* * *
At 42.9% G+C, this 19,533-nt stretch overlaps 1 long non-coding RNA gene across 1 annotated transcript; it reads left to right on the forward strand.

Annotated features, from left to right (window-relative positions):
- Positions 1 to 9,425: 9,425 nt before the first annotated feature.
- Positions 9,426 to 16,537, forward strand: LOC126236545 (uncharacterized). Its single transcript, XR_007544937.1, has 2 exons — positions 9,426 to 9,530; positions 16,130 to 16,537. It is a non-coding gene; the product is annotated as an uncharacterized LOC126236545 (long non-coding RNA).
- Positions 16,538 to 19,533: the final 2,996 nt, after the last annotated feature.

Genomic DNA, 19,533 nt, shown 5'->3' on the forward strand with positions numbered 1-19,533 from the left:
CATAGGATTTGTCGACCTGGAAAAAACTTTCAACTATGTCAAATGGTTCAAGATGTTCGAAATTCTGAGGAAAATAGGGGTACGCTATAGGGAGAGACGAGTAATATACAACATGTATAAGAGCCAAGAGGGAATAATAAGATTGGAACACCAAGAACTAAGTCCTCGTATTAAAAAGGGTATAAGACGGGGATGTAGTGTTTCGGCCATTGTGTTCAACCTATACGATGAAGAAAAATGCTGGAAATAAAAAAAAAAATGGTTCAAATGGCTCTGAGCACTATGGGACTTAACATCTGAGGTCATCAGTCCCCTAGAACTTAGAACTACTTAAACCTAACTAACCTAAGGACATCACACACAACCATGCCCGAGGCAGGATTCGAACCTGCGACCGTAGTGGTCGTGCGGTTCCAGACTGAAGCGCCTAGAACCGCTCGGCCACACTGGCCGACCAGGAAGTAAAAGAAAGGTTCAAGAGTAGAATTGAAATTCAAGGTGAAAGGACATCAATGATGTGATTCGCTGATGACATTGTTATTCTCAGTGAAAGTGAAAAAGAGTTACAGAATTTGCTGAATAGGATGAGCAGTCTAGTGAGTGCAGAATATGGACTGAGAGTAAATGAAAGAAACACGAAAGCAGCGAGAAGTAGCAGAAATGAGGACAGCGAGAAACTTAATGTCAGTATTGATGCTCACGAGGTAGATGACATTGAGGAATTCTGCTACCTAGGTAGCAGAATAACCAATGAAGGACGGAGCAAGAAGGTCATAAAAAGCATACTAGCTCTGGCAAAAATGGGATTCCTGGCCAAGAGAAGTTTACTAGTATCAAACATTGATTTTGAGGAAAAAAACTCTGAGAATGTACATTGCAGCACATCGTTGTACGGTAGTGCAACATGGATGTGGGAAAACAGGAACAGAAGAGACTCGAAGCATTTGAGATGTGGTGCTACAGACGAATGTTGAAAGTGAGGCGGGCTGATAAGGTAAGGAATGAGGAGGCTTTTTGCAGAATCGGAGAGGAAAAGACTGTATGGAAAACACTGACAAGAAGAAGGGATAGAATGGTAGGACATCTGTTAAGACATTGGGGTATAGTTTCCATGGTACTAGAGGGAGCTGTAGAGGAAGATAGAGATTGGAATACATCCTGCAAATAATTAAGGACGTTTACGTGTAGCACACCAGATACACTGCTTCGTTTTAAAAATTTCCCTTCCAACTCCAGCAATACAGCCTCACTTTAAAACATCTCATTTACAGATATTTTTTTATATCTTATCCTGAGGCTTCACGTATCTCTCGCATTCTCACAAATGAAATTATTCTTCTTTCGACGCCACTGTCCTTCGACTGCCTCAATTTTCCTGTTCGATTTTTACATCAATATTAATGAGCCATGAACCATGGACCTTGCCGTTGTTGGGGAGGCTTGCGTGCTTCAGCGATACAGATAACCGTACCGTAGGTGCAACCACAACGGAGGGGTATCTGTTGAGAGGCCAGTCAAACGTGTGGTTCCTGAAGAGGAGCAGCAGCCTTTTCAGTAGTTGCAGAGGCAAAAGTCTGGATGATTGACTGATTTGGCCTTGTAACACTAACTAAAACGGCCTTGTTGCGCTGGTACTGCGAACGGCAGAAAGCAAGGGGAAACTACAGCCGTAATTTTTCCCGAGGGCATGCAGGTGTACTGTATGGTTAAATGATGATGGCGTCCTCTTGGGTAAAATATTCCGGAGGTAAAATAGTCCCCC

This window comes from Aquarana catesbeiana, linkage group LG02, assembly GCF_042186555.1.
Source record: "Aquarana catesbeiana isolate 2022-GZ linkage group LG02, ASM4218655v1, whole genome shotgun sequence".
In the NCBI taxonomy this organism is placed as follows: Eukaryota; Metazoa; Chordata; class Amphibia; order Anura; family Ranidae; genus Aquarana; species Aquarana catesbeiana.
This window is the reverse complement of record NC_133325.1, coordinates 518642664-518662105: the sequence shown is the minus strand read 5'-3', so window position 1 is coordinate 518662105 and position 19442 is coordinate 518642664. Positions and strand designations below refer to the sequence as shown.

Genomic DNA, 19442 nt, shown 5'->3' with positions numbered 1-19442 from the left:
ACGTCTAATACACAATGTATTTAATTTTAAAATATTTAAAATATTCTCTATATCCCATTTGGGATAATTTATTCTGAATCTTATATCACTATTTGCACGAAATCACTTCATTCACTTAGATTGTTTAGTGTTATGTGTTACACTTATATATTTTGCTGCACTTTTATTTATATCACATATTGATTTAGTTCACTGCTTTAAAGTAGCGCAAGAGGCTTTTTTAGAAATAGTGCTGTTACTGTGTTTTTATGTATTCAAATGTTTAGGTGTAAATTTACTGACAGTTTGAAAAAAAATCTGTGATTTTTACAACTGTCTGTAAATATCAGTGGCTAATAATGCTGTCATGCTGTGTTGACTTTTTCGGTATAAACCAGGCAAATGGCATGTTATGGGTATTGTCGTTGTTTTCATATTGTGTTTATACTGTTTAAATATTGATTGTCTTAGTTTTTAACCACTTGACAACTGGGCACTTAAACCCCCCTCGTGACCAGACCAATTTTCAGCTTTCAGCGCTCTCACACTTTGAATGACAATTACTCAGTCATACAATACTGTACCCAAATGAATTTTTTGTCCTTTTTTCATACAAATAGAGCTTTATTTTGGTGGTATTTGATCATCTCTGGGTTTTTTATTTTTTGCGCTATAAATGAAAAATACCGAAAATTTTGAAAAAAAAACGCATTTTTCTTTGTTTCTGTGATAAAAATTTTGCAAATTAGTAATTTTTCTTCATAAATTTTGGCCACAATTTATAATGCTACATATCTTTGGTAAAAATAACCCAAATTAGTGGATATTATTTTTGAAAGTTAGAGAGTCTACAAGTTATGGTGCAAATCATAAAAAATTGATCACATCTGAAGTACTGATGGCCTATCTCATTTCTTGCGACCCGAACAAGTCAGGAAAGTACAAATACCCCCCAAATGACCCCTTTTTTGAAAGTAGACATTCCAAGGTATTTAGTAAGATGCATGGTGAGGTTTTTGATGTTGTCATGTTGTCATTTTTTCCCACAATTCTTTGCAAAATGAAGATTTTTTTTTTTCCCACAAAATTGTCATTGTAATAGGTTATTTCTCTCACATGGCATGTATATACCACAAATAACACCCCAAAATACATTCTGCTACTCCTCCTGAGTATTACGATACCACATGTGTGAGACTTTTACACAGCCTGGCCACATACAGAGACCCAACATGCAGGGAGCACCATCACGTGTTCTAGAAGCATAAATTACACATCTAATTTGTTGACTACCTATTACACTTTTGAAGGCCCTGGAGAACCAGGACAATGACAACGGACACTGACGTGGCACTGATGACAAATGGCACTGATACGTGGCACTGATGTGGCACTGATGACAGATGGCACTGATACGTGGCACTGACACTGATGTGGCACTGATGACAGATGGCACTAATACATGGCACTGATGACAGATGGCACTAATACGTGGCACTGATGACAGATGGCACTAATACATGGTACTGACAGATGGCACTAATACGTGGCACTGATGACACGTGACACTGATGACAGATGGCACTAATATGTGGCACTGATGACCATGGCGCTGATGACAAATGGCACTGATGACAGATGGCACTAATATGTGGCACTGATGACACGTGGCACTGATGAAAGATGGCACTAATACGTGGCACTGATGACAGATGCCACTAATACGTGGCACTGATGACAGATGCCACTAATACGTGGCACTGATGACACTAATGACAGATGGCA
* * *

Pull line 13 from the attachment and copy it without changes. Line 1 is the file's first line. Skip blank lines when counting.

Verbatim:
ACGTCTAATACACAATGTATTTAATTTTAAAATATTTAAAATATTCTCTATATCCCATTTGGGATAATTTATTCTGAATCTTATATCACTATTTGCACGAAATCACTTCATTCACTTAGATTGTTTAGTGTTATGTGTTACACTTATATATTTTGCTGCACTTTTATTTATATCACATATTGATTTAGTTCACTGCTTTAAAGTAGCGCAAGAGGCTTTTTTAGAAATAGTGCTGTTACTGTGTTTTTATGTATTCAAATGTTTAGGTGTAAATTTACTGACAGTTTGAAAAAAAATCTGTGATTTTTACAACTGTCTGTAAATATCAGTGGCTAATAATGCTGTCATGCTGTGTTGACTTTTTCGGTATAAACCAGGCAAATGGCATGTTATGGGTATTGTCGTTGTTTTCATATTGTGTTTATACTGTTTAAATATTGATTGTCTTAGTTTTTAACCACTTGACAACTGGGCACTTAAACCCCCCTCGTGACCAGACCAATTTTCAGCTTTCAGCGCTCTCACACTTTGAATGACAATTACTCAGTCATACAATACTGTACCCAAATGAATTTTTTGTCCTTTTTTCATACAAATAGAGCTTTATTTTGGTGGTATTTGATCATCTCTGGGTTTTTTATTTTTTGCGCTATAAATGAAAAATACCGAAAATTTTGAAAAAAAAACGCATTTTTCTTTGTTTCTGTGATAAAAATTTTGCAAATTAGTAATTTTTCTTCATAAATTTTGGCCACAATTTATAATGCTACATATCTTTGGTAAAAATAACCCAAATTAGTGGATATTATTTTTGAAAGTTAGAGAGTCTACAAGTTATGGTGCAAATCATAAAAAATTGATCACATCTGAAGTACTGATGGCCTATCTCATTTCTTGCGACCCGAACAAGTCAGGAAAGTACAAATACCCCCCAAATGACCCCTTTTTTGAAAGTAGACATTCCAAGGTATTTAGTAAGATGCATGGTGAGGTTTTTGATGTTGTCATGTTGTCATTTTTTCCCACAATTCTTTGCAAAATGAAGATTTTTTTTTTTCCCACAAAATTGTCATTGTAATAGGTTATTTCTCTCACATGGCATGTATATACCACAAATAACACCCCAAAATACATTCTGCTACTCCTCCTGAGTATTACGATACCACATGTGTGAGACTTTTACACAGCCTGGCCACATACAGAGACCCAACATGCAGGGAGCACCATCACGTGTTCTAGAAGCATAAATTACACATCTAATTTGTTGACTACCTATTACACTTTTGAAGGCCCTGGAGAACCAGGACAATGACAACGGACACTGACGTGGCACTGATGACAAATGGCACTGATACGTGGCACTGATGTGGCACTGATGACAGATGGCACTGATACGTGGCACTGACACTGATGTGGCACTGATGACAGATGGCACTAATACATGGCACTGATGACAGATGGCACTAATACGTGGCACTGATGACAGATGGCACTAATACATGGTACTGACAGATGGCACTAATACGTGGCACTGATGACACGTGACACTGATGACAGATGGCACTAATATGTGGCACTGATGACCATGGCGCTGATGACAAATGGCACTGATGACAGATGGCACTAATATGTGGCACTGATGACACGTGGCACTGATGAAAGATGGCACTAATACGTGGCACTGATGACAGATGCCACTAATACGTGGCACTGATGACAGATGCCACTAATACGTGGCACTGATGACACTAATGACAGATGGCA